Bill to Help Hospital Employees May Hurt the Mentally Ill
New Hospital Law May Criminalize Behaviors of Those Seeking Help
A new law set to take effect on December 1st of this year could mean that mentally ill individuals waiting for beds in psychiatric hospitals could end up with felonies on their records.
The legislation would make it a felony for anyone to attack a hospital worker on hospital grounds. The bill was originally proposed in response to an increase in attacks on hospital personnel by patients in recent years, especially within statewide emergency rooms. On the surface, there is very little objectionable about the bill. Hospital employees do important work to maintain the health and well-being of patients and they deserve the protection to do their job in safety. And it is not an idle worry either – attacks on healthcare personnel or social service workers account for close to 75% of all workplace-related violence in the United States. However, the increase in attacks on hospital workers has a strong correlation to the decline in public funding for mental health treatment, especially right here in North Carolina.
North Carolina cut funding for public mental health clinics in the early 2000s as part of budget revitalizations. Many facilities that cared for indigent patients with mental illnesses closed as a result, which meant that residents were suddenly put out on the street and people in outpatient situations were no longer able to get their medications or therapies as easily. Because of this, increasingly poor individuals seeking treatment for mental illness have to rely on the emergency rooms of state hospitals to get the care they need, even though emergency rooms may not be the best places for such persons. The problem of mentally ill individuals in emergency rooms is on the rise as well. At one point earlier this year, WakeMed had to close its emergency department to all but serious cases for more than three hours. The reason? There were 65 psychiatric patients in the emergency department.
Mental illness is sadly one of the least understood or addressed issues when it comes to criminal justice policy. Wake County lags behind when dealing with mentally ill detainees, and only a limited number of correctional facilities in North Carolina are equipped to deal with severely mentally ill inmates. Detention and correctional employees are not always adequately trained in how to deal with mentally ill individuals who are under their watch, and as such, you end up with outcomes like Michael Anthony Kerr’s. Kerr died last year shortly after arriving at Central Prison in Raleigh for mental health treatment and it was found that his ultimate cause of death was dehydration – a condition that was likely brought on due to paranoia from his untreated schizophrenia. And yet, mental illness is a fact of life within the criminal court system.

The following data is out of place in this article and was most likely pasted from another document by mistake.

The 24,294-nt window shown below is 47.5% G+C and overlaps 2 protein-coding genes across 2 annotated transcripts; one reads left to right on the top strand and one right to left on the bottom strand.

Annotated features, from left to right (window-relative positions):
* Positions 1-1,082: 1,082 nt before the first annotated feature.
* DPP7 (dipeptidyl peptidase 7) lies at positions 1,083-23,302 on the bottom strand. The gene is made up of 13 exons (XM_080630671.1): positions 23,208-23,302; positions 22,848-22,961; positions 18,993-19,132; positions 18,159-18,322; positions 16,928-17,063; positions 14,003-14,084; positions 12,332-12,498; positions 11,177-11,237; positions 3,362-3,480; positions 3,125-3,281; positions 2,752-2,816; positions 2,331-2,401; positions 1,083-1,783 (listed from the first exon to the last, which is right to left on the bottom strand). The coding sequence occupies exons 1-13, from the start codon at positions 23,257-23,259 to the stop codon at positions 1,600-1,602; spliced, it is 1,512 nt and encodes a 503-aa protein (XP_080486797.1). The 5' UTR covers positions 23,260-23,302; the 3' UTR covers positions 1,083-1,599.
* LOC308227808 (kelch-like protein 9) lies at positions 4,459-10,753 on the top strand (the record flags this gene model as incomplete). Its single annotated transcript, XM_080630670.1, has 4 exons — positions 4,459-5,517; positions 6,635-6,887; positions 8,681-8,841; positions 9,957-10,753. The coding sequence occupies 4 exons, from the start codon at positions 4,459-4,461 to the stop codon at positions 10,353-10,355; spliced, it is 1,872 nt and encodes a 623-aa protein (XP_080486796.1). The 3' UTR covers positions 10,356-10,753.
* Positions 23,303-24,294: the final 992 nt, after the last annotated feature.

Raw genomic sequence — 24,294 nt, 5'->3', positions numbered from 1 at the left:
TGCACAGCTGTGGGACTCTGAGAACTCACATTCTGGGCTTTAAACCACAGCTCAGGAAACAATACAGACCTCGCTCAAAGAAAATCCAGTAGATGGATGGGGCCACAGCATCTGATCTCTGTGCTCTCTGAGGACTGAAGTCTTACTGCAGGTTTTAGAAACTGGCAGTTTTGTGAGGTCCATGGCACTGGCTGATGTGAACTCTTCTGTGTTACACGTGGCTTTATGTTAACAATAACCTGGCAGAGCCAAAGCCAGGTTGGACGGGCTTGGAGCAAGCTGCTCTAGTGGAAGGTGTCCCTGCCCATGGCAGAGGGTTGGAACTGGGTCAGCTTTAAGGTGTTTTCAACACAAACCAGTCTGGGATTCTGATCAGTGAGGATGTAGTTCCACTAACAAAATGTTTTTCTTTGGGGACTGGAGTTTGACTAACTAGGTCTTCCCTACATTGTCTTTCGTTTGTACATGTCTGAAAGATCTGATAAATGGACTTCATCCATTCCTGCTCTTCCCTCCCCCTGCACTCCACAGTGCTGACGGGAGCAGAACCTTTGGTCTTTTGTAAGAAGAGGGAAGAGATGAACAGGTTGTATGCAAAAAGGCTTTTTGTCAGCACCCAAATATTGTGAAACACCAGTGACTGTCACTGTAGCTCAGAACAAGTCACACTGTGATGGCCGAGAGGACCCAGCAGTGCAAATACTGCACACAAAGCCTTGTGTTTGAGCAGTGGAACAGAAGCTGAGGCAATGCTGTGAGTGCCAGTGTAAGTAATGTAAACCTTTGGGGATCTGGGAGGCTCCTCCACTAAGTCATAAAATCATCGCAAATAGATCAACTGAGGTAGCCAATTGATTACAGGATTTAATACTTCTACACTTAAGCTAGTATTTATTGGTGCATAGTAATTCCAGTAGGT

People with a diagnosed mental illness are significantly more likely to end up interacting with the criminal court system at some point in their lives than someone who is neurotypical. It is even more likely if the person who is mentally ill is poor. Access to quality mental healthcare has been shown time and again to reduce criminal behavior for someone who has a mental disorder, but we are now at a time where that access has been drastically reduced in North Carolina. From 2005 to 2010, North Carolina cut 700 beds in public psychiatric facilities. A psychiatric patient in a North Carolina emergency room has to wait, on average, 8 days to be transferred to an appropriate psychiatric program. Emergency rooms are equipped to deal with acute medical issues, not the long-term needs of the state's mentally ill. Yet because of state budget priorities, that is exactly where the mentally ill are ending up.
With some modifications, I could get behind the new law 100%. But as it stands now, the main outcome I can see is more folks with mental illness ending up in our state prison system, where there is very little guarantee that they could get the help they need to manage their conditions. The United States already imprisons more people and for longer than any other country in the Western World - why add more unnecessary bodies to our already overcrowded system? This law is NOT going to stop someone who is already not in their right mind from committing a crime of violence; all it will end up doing is putting them in a situation that is worse for their condition. Instead of penalizing the mentally ill, we should be working towards better access to psychiatric treatment for people with lower incomes and making employees of the criminal justice system more aware of the impact mental illness can have on crime rates. The General Assembly's "Tough on Crime" approach here is not smart, and we'd be better served by a smarter approach.